|Title||The semiannual and 4.4-year modulations of extreme high tides|
|Publication Type||Journal Article|
|Year of Publication||2019|
|Authors||Ray R.D, Merrifield M.A|
|Type of Article||Article|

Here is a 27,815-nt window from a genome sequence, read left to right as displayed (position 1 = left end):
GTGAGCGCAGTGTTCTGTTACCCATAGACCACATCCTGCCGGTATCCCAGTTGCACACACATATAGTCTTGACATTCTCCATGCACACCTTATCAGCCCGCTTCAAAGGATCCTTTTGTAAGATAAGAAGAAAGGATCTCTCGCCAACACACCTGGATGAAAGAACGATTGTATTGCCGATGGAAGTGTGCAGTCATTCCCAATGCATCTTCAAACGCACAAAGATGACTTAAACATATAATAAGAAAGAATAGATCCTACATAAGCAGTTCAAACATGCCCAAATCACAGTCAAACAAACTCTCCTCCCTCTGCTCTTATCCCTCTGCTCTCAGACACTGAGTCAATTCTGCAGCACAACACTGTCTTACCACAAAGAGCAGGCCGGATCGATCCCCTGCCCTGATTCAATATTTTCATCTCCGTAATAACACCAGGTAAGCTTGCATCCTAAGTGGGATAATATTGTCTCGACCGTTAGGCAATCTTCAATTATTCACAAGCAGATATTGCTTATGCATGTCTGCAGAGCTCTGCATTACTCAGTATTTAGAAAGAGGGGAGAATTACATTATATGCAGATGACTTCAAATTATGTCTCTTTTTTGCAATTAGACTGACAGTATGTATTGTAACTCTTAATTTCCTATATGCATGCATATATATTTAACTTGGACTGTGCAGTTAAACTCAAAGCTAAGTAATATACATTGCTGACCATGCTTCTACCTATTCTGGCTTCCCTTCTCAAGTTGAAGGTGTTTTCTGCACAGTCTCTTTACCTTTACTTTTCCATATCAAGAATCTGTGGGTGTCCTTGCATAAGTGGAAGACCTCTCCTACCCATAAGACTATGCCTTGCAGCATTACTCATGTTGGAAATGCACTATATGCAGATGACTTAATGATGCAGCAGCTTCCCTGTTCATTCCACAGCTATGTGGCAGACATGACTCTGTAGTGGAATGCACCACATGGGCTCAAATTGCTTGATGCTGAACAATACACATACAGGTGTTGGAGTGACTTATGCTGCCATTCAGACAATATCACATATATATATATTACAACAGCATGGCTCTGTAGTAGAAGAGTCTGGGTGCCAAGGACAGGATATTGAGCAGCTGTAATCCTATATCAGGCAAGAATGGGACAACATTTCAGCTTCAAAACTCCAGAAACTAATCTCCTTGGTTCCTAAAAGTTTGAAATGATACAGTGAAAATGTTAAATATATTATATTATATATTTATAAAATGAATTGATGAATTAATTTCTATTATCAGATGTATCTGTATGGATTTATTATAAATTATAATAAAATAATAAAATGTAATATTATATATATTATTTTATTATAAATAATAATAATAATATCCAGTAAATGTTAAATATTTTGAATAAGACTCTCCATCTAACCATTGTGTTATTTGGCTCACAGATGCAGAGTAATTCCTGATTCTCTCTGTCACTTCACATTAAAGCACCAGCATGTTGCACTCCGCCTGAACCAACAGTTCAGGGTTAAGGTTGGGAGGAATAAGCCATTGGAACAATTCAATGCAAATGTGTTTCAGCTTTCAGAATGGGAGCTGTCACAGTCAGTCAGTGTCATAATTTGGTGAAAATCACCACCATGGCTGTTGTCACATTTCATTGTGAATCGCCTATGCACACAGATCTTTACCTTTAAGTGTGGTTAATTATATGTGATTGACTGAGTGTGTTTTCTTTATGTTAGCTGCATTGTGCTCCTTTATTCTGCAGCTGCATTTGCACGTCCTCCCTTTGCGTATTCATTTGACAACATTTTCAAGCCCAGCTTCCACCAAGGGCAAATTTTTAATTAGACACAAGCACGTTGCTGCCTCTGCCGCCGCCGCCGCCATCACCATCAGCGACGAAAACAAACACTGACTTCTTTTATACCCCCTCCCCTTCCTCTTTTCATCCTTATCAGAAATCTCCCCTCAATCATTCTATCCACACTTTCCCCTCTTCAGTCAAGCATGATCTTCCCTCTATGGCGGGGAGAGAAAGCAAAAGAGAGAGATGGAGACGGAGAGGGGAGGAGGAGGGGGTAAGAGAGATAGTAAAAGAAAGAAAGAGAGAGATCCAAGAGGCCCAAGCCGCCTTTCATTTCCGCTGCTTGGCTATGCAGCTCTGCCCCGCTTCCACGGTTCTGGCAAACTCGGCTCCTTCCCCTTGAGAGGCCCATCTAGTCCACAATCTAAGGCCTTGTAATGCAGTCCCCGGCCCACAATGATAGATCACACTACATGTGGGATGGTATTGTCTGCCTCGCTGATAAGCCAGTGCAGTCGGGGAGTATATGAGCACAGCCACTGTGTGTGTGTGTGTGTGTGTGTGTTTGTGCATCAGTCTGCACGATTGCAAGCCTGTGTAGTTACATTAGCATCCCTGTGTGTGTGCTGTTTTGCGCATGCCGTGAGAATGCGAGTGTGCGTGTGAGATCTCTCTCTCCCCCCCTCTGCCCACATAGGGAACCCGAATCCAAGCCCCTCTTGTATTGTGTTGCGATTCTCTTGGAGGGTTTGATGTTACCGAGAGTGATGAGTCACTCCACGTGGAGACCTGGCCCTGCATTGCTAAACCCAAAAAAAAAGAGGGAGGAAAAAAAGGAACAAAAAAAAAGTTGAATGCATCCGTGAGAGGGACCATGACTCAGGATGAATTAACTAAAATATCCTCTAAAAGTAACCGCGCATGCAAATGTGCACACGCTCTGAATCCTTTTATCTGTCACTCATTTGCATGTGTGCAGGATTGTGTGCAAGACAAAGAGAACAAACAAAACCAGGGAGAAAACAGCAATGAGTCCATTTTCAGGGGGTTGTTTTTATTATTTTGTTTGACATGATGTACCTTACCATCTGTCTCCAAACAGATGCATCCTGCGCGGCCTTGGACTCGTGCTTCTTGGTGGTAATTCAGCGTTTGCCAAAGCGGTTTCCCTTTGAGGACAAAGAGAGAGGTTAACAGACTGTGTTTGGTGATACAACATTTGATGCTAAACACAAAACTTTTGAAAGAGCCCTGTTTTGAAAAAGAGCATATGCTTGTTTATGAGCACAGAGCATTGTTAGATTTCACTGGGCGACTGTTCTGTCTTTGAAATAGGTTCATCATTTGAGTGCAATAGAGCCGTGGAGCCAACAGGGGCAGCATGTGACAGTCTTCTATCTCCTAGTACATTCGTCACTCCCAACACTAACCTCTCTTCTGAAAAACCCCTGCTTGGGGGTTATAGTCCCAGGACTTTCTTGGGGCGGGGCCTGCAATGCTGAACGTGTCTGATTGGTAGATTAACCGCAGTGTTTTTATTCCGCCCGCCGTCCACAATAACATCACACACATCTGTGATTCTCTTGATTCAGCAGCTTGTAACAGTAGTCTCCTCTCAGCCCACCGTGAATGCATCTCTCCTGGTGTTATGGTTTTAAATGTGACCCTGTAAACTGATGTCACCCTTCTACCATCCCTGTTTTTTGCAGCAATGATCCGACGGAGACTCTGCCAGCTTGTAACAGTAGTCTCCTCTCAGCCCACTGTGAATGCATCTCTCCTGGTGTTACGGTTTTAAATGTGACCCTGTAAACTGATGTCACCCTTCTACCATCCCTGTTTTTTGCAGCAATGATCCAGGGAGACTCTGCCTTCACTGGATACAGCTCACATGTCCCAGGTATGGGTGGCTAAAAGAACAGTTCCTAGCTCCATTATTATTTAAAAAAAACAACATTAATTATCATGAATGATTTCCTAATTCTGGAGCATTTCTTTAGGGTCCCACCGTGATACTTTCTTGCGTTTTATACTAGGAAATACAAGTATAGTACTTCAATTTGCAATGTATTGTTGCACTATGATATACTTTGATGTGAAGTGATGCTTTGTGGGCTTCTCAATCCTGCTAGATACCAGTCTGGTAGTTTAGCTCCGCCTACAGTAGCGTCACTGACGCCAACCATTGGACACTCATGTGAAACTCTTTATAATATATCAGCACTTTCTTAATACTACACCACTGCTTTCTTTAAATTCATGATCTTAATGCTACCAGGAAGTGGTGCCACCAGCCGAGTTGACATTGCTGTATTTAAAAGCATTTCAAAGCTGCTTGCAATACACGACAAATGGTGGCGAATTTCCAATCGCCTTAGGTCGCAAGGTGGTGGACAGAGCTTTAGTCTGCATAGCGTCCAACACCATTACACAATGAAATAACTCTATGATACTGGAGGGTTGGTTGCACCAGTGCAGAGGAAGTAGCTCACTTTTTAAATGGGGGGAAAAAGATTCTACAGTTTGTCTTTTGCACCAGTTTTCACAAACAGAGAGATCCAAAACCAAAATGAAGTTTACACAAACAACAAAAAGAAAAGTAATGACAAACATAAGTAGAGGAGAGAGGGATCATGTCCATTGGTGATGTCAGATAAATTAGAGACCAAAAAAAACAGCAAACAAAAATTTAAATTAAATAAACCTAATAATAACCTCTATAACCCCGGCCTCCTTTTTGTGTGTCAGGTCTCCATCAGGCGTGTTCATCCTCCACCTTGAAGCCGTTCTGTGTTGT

In most places extreme high tides undergo a clear seasonal variation. It is well known that semidiurnal tides tend to peak during equinox seasons, and diurnals during solstice seasons. This is a consequence of the solar and lunar declinations, which when large maximize diurnal tides at the expense of semidiurnals. The semiannual range modulation of tidal extremes for a pure semidiurnal tide is determined mainly by the amplitude of the K-2 constituent; a pure diurnal is determined mainly by P-1. Mixed tidal regimes tend to experience maxima very roughly around the times of solstice, but not always, with the semiannual modulation generally a complicated function of constituent amplitudes and phases. These modulations are here mapped worldwide by analyzing tidal extremes predicted with a global tide model. The known 4.4-year modulation in extreme tides is a consequence of declinational and perigean effects coming in and out of phase. The phase of the 4.4-year modulation is controlled by the phase of the semiannual modulation, irrespective of whether the tide is diurnal, semidiurnal, or mixed.